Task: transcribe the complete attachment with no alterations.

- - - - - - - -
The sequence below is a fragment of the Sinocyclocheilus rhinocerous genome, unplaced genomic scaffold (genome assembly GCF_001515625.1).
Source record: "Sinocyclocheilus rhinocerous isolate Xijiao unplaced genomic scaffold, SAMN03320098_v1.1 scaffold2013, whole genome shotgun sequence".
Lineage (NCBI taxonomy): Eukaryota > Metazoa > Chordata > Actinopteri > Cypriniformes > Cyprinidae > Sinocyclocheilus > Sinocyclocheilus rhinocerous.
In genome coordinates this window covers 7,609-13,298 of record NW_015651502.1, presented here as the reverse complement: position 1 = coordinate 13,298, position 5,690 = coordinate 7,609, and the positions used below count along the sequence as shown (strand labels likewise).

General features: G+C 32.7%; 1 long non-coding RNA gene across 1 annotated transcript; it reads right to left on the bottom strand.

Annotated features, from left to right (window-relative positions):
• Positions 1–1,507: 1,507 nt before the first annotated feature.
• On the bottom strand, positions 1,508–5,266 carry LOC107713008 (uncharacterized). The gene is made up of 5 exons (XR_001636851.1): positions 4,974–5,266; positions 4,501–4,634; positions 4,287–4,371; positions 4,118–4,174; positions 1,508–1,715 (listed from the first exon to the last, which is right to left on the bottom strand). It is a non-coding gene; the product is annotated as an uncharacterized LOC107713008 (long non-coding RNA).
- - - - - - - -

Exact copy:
The sequence below is a fragment of the Sinocyclocheilus rhinocerous genome, unplaced genomic scaffold (genome assembly GCF_001515625.1).
Source record: "Sinocyclocheilus rhinocerous isolate Xijiao unplaced genomic scaffold, SAMN03320098_v1.1 scaffold2013, whole genome shotgun sequence".
Lineage (NCBI taxonomy): Eukaryota > Metazoa > Chordata > Actinopteri > Cypriniformes > Cyprinidae > Sinocyclocheilus > Sinocyclocheilus rhinocerous.
In genome coordinates this window covers 7,609-13,298 of record NW_015651502.1, presented here as the reverse complement: position 1 = coordinate 13,298, position 5,690 = coordinate 7,609, and the positions used below count along the sequence as shown (strand labels likewise).

General features: G+C 32.7%; 1 long non-coding RNA gene across 1 annotated transcript; it reads right to left on the bottom strand.

Annotated features, from left to right (window-relative positions):
• Positions 1–1,507: 1,507 nt before the first annotated feature.
• On the bottom strand, positions 1,508–5,266 carry LOC107713008 (uncharacterized). The gene is made up of 5 exons (XR_001636851.1): positions 4,974–5,266; positions 4,501–4,634; positions 4,287–4,371; positions 4,118–4,174; positions 1,508–1,715 (listed from the first exon to the last, which is right to left on the bottom strand). It is a non-coding gene; the product is annotated as an uncharacterized LOC107713008 (long non-coding RNA).